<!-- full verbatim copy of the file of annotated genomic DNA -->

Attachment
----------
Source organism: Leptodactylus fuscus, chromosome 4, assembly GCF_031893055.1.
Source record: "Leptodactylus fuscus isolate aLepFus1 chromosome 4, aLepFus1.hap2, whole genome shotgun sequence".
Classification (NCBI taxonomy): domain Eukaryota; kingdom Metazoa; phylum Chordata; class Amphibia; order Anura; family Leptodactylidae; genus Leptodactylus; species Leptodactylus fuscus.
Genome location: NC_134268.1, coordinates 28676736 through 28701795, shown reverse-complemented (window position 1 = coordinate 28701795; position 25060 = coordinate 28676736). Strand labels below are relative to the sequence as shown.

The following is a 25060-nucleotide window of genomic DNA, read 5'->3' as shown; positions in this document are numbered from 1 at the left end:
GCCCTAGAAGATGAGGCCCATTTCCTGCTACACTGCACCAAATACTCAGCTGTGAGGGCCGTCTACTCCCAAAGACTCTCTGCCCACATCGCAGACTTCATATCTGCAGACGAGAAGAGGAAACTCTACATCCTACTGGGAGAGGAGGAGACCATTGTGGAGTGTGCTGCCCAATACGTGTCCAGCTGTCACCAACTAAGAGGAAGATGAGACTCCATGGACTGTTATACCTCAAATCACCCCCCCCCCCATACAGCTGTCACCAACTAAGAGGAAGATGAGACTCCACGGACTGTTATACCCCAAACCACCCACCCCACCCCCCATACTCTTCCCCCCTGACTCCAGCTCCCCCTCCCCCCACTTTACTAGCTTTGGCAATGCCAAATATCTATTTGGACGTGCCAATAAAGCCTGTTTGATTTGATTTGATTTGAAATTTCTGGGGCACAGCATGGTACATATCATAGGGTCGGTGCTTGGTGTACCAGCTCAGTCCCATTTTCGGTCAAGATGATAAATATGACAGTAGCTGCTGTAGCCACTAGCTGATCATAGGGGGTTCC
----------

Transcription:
Source organism: Leptodactylus fuscus, chromosome 4, assembly GCF_031893055.1.
Source record: "Leptodactylus fuscus isolate aLepFus1 chromosome 4, aLepFus1.hap2, whole genome shotgun sequence".
Classification (NCBI taxonomy): domain Eukaryota; kingdom Metazoa; phylum Chordata; class Amphibia; order Anura; family Leptodactylidae; genus Leptodactylus; species Leptodactylus fuscus.
Genome location: NC_134268.1, coordinates 28676736 through 28701795, shown reverse-complemented (window position 1 = coordinate 28701795; position 25060 = coordinate 28676736). Strand labels below are relative to the sequence as shown.

The following is a 25060-nucleotide window of genomic DNA, read 5'->3' as shown; positions in this document are numbered from 1 at the left end:
GCCCTAGAAGATGAGGCCCATTTCCTGCTACACTGCACCAAATACTCAGCTGTGAGGGCCGTCTACTCCCAAAGACTCTCTGCCCACATCGCAGACTTCATATCTGCAGACGAGAAGAGGAAACTCTACATCCTACTGGGAGAGGAGGAGACCATTGTGGAGTGTGCTGCCCAATACGTGTCCAGCTGTCACCAACTAAGAGGAAGATGAGACTCCATGGACTGTTATACCTCAAATCACCCCCCCCCCCATACAGCTGTCACCAACTAAGAGGAAGATGAGACTCCACGGACTGTTATACCCCAAACCACCCACCCCACCCCCCATACTCTTCCCCCCTGACTCCAGCTCCCCCTCCCCCCACTTTACTAGCTTTGGCAATGCCAAATATCTATTTGGACGTGCCAATAAAGCCTGTTTGATTTGATTTGATTTGAAATTTCTGGGGCACAGCATGGTACATATCATAGGGTCGGTGCTTGGTGTACCAGCTCAGTCCCATTTTCGGTCAAGATGATAAATATGACAGTAGCTGCTGTAGCCACTAGCTGATCATAGGGGGTTCC